By Geoff Gonzalez
Mara dove into a small patch of brush near the gentle brook. A small way off, a great elk grazed on the lush slivers of grass and leaves that grew along the knoll. She eyed the beast with her fierce warrior eyes, slanting them as Master Vroen had instructed her to enhance her long-distance eyesight. Delicately handling the slender yew bow in her hands, she drew a newly crafted arrow from her quiver and took aim. As she drew the shaft back to her ear, she whispered a low word of power into the fletching; causing the arrow to glow with an unnatural greenish light as the potent magic from her body steadily saturated the thin projectile. The moose lifted an ear and looked in the opposite direction, but otherwise gave no indication that her presence had been deceived. She took a deep breath and prepared to let loose her arrow, straight and true like a true Arnorian warrior.
Suddenly, she felt a twig snap behind her. Diving forward into the open, she quickly turned and fired the magic glowing dart into the brush. She turned immediately with a fresh arrow to shoot down the elk, but it had already heard the commotion and had loped too far away. With an angry scowl, Mara drew her elven greatsword and pointed it menacingly at the bushes.
"Come out, coward!" she shouted, "Come out and pay for your rudeness, for you have spoiled my hunt and frightened my prey. Show yourself!"
With a quiet shuffling of leaves, a tall, dark figure appeared from underneath the brush. He was attired in black-and-green armor with silver greaves and bracers, but wore no helm and carried no shield. Stepping out into the open, he gave a vague hand gesture customary of fellow hunters to show her he meant no harm. She looked at him in curiosity and wonder, for she had never met anyone on her hunts before, much less such a tall and strong-looking warrior.
"Hello, stranger," the man said politely in a deep, low voice.
"Hello," she responded quietly. The former Illyrian princess was indeed a fierce warrior woman and was renowned for her courage and bravery among her people, but her encounters with the opposite sex had always been her one secret weakness.
The man smiled and, to Mara's utter shock, showed her the green glowing arrow she had shot, holding it in the air with a spell suspended just above his hands.
"I believe this is yours?" he said with a small wink.
Suddenly embarrassed, she hurriedly snatched the arrow from his hands and removed her enchantments before snapping it over her knee and tossing it to the side. "I'm sorry…" she said as she looked at the ground.
"Ah, think nothing of it, fair huntress," the man said, "If you had snuck up on me, I would have reacted the same way. I did not mean to alarm you of course; I wish you no ill will."
"I forgive you, sir" she said, "I usually get tense on my hunts."
"I can imagine; a fierce warrior-maiden like you must take hunts very seriously."
She coughed and turned away to hide the reddening of her cheeks. "Thank you, sir knight," Mara said as she boldly looked him in the eye, "Hunting is my favorite pastime."
"So I can tell," he said, motioning towards the broken arrow, "I've always viewed hunting to be a most noble endeavor for a woman of your strength and stature." He drew a heavy sigh. "I, too, happen to be on a hunt of sorts."
Mara was now curious. "What are you hunting for?" she asked as her heart raced inside her chest, simultaneously filling her with sudden fear and strange excitement.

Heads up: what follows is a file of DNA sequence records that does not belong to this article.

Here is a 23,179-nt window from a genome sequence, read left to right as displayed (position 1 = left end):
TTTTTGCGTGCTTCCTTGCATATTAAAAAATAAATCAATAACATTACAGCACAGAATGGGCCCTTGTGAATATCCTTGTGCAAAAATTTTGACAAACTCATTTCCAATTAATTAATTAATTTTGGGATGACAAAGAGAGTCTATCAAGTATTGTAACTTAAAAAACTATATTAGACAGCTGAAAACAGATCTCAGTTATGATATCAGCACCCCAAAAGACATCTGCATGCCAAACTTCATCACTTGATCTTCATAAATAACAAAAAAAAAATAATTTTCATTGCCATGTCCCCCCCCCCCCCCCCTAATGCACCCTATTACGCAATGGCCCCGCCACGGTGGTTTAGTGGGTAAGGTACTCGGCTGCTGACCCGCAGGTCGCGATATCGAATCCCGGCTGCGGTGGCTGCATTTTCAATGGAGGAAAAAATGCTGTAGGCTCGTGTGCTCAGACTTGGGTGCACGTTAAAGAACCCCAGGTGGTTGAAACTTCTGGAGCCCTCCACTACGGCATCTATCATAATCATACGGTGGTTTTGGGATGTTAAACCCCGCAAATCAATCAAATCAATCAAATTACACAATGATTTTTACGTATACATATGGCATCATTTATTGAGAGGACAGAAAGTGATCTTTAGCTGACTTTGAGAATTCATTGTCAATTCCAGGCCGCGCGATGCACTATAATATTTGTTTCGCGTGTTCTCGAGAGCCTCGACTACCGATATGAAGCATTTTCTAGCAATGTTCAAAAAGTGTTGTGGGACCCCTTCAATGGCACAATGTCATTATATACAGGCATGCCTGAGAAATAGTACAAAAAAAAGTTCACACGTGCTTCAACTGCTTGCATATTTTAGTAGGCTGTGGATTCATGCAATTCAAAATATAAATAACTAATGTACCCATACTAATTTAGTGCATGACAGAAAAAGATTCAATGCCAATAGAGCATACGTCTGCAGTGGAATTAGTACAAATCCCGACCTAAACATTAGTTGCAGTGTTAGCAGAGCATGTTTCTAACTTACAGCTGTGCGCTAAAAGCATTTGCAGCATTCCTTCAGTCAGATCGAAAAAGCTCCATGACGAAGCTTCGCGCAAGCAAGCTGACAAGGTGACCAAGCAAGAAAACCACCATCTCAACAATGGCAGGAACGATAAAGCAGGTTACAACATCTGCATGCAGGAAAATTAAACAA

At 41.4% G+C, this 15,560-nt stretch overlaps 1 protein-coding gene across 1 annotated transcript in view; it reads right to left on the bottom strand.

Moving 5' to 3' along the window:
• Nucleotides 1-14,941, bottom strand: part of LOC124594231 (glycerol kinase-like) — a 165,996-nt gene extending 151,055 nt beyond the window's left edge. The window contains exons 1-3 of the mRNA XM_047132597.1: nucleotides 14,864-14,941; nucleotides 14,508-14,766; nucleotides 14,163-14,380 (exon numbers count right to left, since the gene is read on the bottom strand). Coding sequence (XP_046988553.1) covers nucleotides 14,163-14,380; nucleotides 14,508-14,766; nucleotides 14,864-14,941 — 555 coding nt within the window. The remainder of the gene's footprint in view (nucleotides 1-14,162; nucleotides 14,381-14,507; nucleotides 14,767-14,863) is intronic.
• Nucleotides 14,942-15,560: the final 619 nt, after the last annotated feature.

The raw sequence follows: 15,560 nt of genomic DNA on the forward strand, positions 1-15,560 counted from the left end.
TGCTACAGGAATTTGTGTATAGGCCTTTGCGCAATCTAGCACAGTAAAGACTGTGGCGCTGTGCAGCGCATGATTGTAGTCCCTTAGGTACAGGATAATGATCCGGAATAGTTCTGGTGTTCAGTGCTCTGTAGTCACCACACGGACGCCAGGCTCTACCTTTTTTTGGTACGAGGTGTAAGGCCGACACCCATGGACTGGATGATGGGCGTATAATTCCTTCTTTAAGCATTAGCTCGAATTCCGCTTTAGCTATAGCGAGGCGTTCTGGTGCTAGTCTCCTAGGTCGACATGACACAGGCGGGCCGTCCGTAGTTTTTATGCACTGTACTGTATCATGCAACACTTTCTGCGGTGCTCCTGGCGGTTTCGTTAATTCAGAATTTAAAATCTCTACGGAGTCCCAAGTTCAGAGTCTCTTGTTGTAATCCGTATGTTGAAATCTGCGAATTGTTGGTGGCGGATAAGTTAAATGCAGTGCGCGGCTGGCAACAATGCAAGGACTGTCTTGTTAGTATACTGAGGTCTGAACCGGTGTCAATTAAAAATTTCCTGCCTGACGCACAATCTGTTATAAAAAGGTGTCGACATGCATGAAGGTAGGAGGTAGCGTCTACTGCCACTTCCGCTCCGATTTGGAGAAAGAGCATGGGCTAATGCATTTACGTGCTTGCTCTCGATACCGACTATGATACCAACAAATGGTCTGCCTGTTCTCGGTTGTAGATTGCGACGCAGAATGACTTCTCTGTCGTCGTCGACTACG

"My half-sister-in-law Ardanil lost her little boy in these woods not three days ago," he said somberly, "I care not for my half-brother or his wife, but the boy is very dear to me, and so I am searching these woods for him while his father is away in Umberland."
The tense moment had passed for Mara. She breathed a heavy sigh of relief, but she felt strangely disappointed in a way she had never experienced before. Still, she felt obligated to stay and help her newfound friend.
"How unfortunate," she said at length, "Would you like some help? You seem friendly and your mission seems noble. I haven't had much luck hunting in these parts and I could use some adventure; city life can get quite boring, you know. I'm willing to offer you my company, if you let me to join you on your quest."
The tall man pondered for a second. "You would be willing to help a fellow stranger, even though you don't even know my name or where I come from?"
She smiled at him, with an uncharacteristic sparkle of playfulness in her eye. "What IS your name then?"
He looked back at her intently, studying her with an expression she could not understand.
"My name is Vrael," he said as he extended a large gloved hand towards her, "I come from the small village of Fearnon in search of my half-brother's son, Undef."
He paused suddenly. Vrael's eyes were locked onto her gaze and they could not seem to move away. As Mara shook his mighty hand, his eyes seemed to shine a little inside; a small spark of light beneath the dark brown hues.
"I'm Mara," she said in a small, yet confident voice, "the leader of a band of hunters for the king of Arnor. I come from the royal city of Kenta in search of game for my guild."
The man looked at her eyes for a little longer and then smiled. "We are well met, fair huntress. All right, you can come with me wherever I may go, but only on one condition…"
"What condition?" she asked.
"That you save those arrows of yours for the animals," he said playfully, "Don't want to have to keep watching my back for you."
The two of them laughed together and they set off in search of the child. Even though they had just met, they couldn't seem to keep their eyes off each other.